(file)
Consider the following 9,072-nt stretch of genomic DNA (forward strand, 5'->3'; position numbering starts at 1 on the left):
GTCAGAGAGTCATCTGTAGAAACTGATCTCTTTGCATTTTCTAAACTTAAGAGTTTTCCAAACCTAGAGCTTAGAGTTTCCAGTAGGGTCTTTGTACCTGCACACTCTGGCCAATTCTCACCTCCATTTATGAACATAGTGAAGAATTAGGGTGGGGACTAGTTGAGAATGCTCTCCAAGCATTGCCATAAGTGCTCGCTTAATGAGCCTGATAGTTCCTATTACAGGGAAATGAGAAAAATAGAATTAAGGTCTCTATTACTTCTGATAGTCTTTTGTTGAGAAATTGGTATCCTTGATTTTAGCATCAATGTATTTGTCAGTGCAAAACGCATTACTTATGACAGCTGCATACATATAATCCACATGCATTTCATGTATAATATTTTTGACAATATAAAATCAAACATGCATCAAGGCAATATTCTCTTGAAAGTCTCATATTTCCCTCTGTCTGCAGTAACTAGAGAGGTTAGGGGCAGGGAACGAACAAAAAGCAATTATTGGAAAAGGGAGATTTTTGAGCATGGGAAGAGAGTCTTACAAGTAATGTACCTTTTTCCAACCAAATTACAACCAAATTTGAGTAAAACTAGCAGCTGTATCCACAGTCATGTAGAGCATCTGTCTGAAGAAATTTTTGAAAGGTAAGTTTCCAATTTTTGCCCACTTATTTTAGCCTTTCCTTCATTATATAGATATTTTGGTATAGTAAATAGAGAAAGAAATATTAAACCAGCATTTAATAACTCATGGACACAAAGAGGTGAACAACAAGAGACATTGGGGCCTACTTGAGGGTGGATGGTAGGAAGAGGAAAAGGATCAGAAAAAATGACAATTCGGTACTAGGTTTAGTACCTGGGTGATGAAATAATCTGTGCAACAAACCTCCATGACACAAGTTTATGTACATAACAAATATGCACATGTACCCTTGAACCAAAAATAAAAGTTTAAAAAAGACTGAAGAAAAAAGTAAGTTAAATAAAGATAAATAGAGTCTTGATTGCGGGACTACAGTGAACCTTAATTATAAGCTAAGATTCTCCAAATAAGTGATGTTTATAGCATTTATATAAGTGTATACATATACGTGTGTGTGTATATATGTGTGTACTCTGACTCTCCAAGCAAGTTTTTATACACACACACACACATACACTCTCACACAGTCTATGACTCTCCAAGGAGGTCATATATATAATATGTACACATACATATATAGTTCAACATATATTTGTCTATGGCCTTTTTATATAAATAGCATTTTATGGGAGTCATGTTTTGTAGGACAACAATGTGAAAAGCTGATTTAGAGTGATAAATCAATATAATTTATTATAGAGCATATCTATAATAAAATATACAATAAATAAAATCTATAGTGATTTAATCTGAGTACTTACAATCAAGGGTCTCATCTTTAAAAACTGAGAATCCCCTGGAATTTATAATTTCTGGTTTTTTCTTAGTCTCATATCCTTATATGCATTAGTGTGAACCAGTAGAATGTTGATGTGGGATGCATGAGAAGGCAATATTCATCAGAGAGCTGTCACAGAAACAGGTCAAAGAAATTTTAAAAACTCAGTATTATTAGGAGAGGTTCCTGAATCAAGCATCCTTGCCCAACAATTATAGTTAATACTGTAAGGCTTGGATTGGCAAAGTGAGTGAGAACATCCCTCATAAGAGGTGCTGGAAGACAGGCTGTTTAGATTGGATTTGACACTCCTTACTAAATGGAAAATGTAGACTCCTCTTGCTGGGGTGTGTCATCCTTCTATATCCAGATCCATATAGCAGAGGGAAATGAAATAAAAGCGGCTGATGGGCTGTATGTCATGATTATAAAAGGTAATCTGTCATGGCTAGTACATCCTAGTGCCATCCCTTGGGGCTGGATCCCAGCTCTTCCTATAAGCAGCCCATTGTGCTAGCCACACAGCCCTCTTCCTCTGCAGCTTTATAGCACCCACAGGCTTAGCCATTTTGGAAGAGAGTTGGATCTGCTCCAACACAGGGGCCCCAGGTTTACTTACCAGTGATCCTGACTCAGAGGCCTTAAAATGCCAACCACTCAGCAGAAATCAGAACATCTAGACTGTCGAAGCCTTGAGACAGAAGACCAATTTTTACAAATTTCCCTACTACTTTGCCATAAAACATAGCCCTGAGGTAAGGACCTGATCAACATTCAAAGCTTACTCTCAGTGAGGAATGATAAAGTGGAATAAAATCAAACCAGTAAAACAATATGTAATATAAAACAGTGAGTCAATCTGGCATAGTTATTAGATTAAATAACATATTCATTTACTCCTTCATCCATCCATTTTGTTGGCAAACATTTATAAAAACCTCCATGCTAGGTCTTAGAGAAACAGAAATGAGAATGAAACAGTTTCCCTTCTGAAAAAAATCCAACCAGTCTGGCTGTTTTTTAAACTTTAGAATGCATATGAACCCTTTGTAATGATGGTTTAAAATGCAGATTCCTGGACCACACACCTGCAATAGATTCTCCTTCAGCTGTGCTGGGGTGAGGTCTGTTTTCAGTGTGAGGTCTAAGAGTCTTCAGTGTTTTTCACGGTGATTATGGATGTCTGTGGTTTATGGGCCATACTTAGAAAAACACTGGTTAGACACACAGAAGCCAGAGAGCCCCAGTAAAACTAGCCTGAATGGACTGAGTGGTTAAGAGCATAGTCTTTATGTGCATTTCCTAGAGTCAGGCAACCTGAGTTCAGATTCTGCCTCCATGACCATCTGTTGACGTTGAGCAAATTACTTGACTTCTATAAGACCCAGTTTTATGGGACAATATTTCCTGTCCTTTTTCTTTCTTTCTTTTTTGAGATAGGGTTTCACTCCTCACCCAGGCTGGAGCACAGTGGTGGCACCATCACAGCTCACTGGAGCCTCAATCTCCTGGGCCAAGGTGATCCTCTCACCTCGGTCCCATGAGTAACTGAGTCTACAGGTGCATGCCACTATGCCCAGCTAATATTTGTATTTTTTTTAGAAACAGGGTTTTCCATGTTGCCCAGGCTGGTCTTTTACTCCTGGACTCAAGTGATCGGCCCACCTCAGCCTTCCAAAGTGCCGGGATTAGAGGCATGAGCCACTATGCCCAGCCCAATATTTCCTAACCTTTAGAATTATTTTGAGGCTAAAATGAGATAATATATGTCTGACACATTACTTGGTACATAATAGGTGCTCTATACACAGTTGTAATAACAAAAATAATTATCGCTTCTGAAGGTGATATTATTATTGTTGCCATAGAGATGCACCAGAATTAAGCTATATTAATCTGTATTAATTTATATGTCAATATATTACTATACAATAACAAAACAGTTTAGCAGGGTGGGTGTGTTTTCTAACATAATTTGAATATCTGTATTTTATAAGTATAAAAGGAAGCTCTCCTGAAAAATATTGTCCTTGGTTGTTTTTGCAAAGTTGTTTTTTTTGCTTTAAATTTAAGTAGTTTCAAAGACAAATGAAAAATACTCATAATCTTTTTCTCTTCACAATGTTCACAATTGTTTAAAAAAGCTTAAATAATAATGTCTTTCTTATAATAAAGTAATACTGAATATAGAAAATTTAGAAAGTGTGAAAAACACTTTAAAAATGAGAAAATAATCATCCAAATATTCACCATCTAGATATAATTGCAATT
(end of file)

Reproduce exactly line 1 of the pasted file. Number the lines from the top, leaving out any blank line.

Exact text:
Consider the following 9,072-nt stretch of genomic DNA (forward strand, 5'->3'; position numbering starts at 1 on the left):